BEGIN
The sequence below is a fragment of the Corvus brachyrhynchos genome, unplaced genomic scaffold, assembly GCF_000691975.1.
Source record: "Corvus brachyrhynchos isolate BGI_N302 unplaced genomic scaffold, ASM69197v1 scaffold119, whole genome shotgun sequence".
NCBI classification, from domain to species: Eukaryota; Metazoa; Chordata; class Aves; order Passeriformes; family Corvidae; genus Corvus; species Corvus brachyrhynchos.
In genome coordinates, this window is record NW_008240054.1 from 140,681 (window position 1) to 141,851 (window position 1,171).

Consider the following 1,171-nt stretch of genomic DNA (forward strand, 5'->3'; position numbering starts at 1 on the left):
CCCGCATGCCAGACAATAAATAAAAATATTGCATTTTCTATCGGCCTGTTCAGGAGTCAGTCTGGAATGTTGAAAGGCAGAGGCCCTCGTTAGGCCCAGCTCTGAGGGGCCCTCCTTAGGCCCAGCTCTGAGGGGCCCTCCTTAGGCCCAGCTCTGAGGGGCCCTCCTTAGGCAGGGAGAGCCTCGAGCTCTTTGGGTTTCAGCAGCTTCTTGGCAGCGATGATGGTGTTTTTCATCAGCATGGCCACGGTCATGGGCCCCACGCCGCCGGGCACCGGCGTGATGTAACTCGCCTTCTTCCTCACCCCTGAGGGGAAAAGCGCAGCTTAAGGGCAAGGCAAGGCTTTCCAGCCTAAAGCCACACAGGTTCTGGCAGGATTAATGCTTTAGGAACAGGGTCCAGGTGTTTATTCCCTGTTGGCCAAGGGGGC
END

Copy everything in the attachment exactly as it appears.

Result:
The sequence below is a fragment of the Corvus brachyrhynchos genome, unplaced genomic scaffold, assembly GCF_000691975.1.
Source record: "Corvus brachyrhynchos isolate BGI_N302 unplaced genomic scaffold, ASM69197v1 scaffold119, whole genome shotgun sequence".
NCBI classification, from domain to species: Eukaryota; Metazoa; Chordata; class Aves; order Passeriformes; family Corvidae; genus Corvus; species Corvus brachyrhynchos.
In genome coordinates, this window is record NW_008240054.1 from 140,681 (window position 1) to 141,851 (window position 1,171).

Consider the following 1,171-nt stretch of genomic DNA (forward strand, 5'->3'; position numbering starts at 1 on the left):
CCCGCATGCCAGACAATAAATAAAAATATTGCATTTTCTATCGGCCTGTTCAGGAGTCAGTCTGGAATGTTGAAAGGCAGAGGCCCTCGTTAGGCCCAGCTCTGAGGGGCCCTCCTTAGGCCCAGCTCTGAGGGGCCCTCCTTAGGCCCAGCTCTGAGGGGCCCTCCTTAGGCAGGGAGAGCCTCGAGCTCTTTGGGTTTCAGCAGCTTCTTGGCAGCGATGATGGTGTTTTTCATCAGCATGGCCACGGTCATGGGCCCCACGCCGCCGGGCACCGGCGTGATGTAACTCGCCTTCTTCCTCACCCCTGAGGGGAAAAGCGCAGCTTAAGGGCAAGGCAAGGCTTTCCAGCCTAAAGCCACACAGGTTCTGGCAGGATTAATGCTTTAGGAACAGGGTCCAGGTGTTTATTCCCTGTTGGCCAAGGGGGC